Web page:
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Christmas [the building of a new North American Anglicanism]
Captain Yips Secret Journal ^ | 12/26/2005 | Jack White

Posted on 12/26/2005 11:02:37 AM PST by sionnsar

Christopher Johnson describes a Christmas service at an Anglican Renewal church.  Christ the King’s was a little different, and worth describing as another brick in the renewed edifice a-building, more and more rapidly. 

Our Christmas service was on Christmas Eve, not because Christ the King is one of those Protestant Megachurches (I think we’re a minichurch), but because our part-time volunteer priest had long ago made plans for a month in Europe, a month during which we’ll become reacquainted with that other great form of Anglican worship, Morning Prayer. 

Our celebration of our Lord’s Nativity showed how far this little congregation has come in a year. 

We began with five readings from the Gospel of Luke, carrying us through the point that the shepherds departed Bethlehem (2:20).  Between readings, the young people provided a pageant in the form of tableaux illustrating each reading.  After the homily (big point: shepherds in that area, at that time, were kids and oldsters, useless for anything else, so the proclamation of Jesus’s birth went first to those who needed Him most). We then passed on into our usual Holy Communion service, based on the 1662 Book, very lightly revised.  I didn’t count communicants-that’s someone else’s job, and I couldn’t find him afterwards-but I think there were between 40 and 60.  I don’t think that’s shabby for a congregation that’s only 18 months in being, and hasn’t aggressively publicized itself.

We sang, or heard, the core Christmas songs: Adeste Fideles, Angels We Have Heard on High, Away in the Manger, O How a Rose e'er blooming, Greensleeves, Silent Night, O Little Town of Bethlehem, Hark the Herald Angels, Joy to the World.  We had pretty smoking trumpet playing for some of those (Joy to the world really calls for some brass, huh?  We got it).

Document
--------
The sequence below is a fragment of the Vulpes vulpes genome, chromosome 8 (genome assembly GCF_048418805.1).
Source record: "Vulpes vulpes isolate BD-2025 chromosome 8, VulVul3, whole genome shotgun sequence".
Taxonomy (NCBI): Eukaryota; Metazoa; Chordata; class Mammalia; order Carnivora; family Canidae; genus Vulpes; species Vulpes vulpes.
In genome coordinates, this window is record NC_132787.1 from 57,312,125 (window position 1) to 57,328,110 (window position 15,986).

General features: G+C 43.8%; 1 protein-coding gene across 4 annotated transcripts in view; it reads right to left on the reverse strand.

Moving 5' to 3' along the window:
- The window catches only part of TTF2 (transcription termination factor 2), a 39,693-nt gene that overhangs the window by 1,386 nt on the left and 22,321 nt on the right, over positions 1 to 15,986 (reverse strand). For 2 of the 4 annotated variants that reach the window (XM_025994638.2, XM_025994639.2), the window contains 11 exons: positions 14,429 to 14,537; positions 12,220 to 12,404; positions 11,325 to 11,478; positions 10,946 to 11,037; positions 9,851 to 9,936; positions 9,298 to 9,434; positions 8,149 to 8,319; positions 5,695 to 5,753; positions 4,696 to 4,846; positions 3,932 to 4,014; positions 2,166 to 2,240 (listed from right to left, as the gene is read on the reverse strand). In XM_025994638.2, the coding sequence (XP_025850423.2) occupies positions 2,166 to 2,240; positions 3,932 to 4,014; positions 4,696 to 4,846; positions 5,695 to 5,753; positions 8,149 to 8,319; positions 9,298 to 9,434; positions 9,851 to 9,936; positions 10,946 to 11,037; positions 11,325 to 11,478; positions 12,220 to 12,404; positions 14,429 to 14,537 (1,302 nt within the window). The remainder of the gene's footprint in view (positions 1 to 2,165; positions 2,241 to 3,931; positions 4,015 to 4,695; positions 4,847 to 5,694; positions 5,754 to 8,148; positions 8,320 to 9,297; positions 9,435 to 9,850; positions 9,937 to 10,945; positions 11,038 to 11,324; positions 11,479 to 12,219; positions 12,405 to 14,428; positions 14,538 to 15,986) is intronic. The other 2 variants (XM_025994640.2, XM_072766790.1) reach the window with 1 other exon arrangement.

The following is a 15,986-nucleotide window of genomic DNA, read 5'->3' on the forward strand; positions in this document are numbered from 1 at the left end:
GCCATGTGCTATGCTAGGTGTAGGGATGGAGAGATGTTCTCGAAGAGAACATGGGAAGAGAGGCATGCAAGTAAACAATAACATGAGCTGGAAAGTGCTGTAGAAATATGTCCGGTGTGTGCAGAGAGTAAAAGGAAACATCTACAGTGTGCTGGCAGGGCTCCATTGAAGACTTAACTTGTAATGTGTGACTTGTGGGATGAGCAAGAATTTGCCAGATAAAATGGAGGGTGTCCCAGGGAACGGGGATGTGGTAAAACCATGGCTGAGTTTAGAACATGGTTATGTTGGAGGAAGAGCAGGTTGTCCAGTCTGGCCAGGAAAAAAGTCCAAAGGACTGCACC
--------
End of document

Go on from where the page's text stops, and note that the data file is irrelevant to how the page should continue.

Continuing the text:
The children of the church school made ginger cookies for us, and bookmarks, nicely laminated, and after a too brief coffee session we distributed the massed poinsettias among ourselves, so I was able to take several to my Aunt’s assisted living residence the next day, where they were gratefully received.

I was struck by Gabriel’s words to Mary (Luke 1:37) “For nothing will be impossible with God,” especially since I’ve been noodling around uselessly in Luke.  Those words could almost be Luke’s theme, since he repeats it several times.  “Nothing is impossible with God.”  Slowly, but slowly accelerating, we’re seeing the building of a new North American Anglicanism.  There are a lot of people involved, leaders, followers, helpers, doers, prayers, and everyone has a mite to contribute, but I don’t believe that any one of them is In Charge. 

The Church is always being reformed and renewed.  It must be, since human institutions and structures become full of themselves, forget their task, lose track of their purpose.  Kendall Harmon posted the other day, Rev. Jim Hobby’s sorrowful elegy for ECUSA-not for North American Anglicanism, but for ECUSA.  One part that had me and a lot of others nodding their heads was this: